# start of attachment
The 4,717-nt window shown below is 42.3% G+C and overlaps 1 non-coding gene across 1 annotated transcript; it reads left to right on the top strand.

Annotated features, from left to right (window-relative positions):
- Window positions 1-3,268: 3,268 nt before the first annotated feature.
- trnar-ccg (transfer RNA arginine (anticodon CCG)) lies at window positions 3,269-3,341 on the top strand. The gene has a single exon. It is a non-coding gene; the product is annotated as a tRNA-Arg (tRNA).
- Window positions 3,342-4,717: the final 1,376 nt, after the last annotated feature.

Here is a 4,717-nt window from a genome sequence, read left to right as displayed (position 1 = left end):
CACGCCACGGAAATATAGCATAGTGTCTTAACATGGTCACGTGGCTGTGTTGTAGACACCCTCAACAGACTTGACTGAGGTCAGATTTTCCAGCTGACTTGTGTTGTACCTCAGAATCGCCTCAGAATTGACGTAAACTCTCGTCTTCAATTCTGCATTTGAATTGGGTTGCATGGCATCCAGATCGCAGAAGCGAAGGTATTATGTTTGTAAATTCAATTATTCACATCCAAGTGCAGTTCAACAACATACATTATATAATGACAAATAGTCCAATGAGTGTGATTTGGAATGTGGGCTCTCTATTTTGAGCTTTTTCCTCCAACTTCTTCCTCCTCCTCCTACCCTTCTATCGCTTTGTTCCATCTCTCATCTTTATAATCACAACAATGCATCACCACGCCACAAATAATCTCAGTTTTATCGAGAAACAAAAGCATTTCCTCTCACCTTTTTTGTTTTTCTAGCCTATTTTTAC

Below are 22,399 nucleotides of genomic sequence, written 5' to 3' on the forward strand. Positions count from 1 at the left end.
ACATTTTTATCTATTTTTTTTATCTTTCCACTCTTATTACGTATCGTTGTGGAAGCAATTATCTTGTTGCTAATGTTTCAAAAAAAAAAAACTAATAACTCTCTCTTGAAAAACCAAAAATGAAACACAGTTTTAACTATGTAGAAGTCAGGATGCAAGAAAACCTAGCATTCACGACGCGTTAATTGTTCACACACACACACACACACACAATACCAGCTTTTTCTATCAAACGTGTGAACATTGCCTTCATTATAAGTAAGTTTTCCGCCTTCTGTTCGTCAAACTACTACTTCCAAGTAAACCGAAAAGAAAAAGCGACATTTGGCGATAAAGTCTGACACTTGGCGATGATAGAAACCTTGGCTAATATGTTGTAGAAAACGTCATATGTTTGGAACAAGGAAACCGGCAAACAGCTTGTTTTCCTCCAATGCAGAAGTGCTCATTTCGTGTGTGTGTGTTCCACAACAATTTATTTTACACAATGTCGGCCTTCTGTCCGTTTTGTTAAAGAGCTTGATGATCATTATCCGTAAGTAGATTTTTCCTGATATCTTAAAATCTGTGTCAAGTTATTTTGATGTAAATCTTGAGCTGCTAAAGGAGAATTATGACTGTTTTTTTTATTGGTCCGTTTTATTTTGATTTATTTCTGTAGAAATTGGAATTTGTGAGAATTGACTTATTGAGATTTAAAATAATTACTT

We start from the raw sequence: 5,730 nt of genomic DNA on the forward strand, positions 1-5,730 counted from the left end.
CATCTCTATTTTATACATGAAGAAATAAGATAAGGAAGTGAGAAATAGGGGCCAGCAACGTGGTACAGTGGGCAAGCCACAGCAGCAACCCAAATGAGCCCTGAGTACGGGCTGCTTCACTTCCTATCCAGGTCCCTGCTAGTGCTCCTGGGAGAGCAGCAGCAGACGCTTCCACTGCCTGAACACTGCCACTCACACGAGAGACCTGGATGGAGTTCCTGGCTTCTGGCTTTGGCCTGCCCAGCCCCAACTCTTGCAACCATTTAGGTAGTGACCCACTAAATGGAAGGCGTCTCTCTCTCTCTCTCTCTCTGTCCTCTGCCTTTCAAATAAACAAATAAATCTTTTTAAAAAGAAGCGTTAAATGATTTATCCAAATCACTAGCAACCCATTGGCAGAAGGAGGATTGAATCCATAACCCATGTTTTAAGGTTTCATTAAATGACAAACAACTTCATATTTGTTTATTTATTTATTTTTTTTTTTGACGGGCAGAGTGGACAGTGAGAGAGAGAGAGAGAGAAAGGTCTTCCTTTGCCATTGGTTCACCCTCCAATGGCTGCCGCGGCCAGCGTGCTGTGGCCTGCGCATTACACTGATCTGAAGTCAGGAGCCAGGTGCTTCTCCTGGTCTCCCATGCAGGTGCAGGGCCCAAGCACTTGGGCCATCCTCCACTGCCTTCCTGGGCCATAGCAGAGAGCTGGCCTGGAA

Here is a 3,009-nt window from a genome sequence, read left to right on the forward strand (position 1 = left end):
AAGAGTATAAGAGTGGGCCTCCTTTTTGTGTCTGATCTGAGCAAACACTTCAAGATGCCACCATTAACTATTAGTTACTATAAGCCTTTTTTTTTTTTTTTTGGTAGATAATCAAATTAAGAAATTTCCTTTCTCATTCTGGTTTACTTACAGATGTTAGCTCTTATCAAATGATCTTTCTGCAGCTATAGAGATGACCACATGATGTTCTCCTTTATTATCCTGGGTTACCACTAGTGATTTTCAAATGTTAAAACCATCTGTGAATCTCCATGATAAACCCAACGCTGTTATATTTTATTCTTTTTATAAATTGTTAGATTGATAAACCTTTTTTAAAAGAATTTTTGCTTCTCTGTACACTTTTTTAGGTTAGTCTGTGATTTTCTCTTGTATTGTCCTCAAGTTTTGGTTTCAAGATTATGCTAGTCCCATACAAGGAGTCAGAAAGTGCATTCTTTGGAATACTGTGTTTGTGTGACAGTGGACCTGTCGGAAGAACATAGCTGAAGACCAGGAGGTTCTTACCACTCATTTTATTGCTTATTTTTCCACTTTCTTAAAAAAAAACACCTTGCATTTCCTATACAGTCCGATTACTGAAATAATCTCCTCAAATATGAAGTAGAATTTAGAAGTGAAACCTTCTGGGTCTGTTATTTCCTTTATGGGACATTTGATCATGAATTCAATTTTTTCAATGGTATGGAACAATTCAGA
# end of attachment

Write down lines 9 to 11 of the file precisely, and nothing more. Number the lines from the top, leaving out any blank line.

ACATTTTTATCTATTTTTTTTATCTTTCCACTCTTATTACGTATCGTTGTGGAAGCAATTATCTTGTTGCTAATGTTTCAAAAAAAAAAAACTAATAACTCTCTCTTGAAAAACCAAAAATGAAACACAGTTTTAACTATGTAGAAGTCAGGATGCAAGAAAACCTAGCATTCACGACGCGTTAATTGTTCACACACACACACACACACACAATACCAGCTTTTTCTATCAAACGTGTGAACATTGCCTTCATTATAAGTAAGTTTTCCGCCTTCTGTTCGTCAAACTACTACTTCCAAGTAAACCGAAAAGAAAAAGCGACATTTGGCGATAAAGTCTGACACTTGGCGATGATAGAAACCTTGGCTAATATGTTGTAGAAAACGTCATATGTTTGGAACAAGGAAACCGGCAAACAGCTTGTTTTCCTCCAATGCAGAAGTGCTCATTTCGTGTGTGTGTGTTCCACAACAATTTATTTTACACAATGTCGGCCTTCTGTCCGTTTTGTTAAAGAGCTTGATGATCATTATCCGTAAGTAGATTTTTCCTGATATCTTAAAATCTGTGTCAAGTTATTTTGATGTAAATCTTGAGCTGCTAAAGGAGAATTATGACTGTTTTTTTTATTGGTCCGTTTTATTTTGATTTATTTCTGTAGAAATTGGAATTTGTGAGAATTGACTTATTGAGATTTAAAATAATTACTT

We start from the raw sequence: 5,730 nt of genomic DNA on the forward strand, positions 1-5,730 counted from the left end.
CATCTCTATTTTATACATGAAGAAATAAGATAAGGAAGTGAGAAATAGGGGCCAGCAACGTGGTACAGTGGGCAAGCCACAGCAGCAACCCAAATGAGCCCTGAGTACGGGCTGCTTCACTTCCTATCCAGGTCCCTGCTAGTGCTCCTGGGAGAGCAGCAGCAGACGCTTCCACTGCCTGAACACTGCCACTCACACGAGAGACCTGGATGGAGTTCCTGGCTTCTGGCTTTGGCCTGCCCAGCCCCAACTCTTGCAACCATTTAGGTAGTGACCCACTAAATGGAAGGCGTCTCTCTCTCTCTCTCTCTCTGTCCTCTGCCTTTCAAATAAACAAATAAATCTTTTTAAAAAGAAGCGTTAAATGATTTATCCAAATCACTAGCAACCCATTGGCAGAAGGAGGATTGAATCCATAACCCATGTTTTAAGGTTTCATTAAATGACAAACAACTTCATATTTGTTTATTTATTTATTTTTTTTTTTGACGGGCAGAGTGGACAGTGAGAGAGAGAGAGAGAGAAAGGTCTTCCTTTGCCATTGGTTCACCCTCCAATGGCTGCCGCGGCCAGCGTGCTGTGGCCTGCGCATTACACTGATCTGAAGTCAGGAGCCAGGTGCTTCTCCTGGTCTCCCATGCAGGTGCAGGGCCCAAGCACTTGGGCCATCCTCCACTGCCTTCCTGGGCCATAGCAGAGAGCTGGCCTGGAA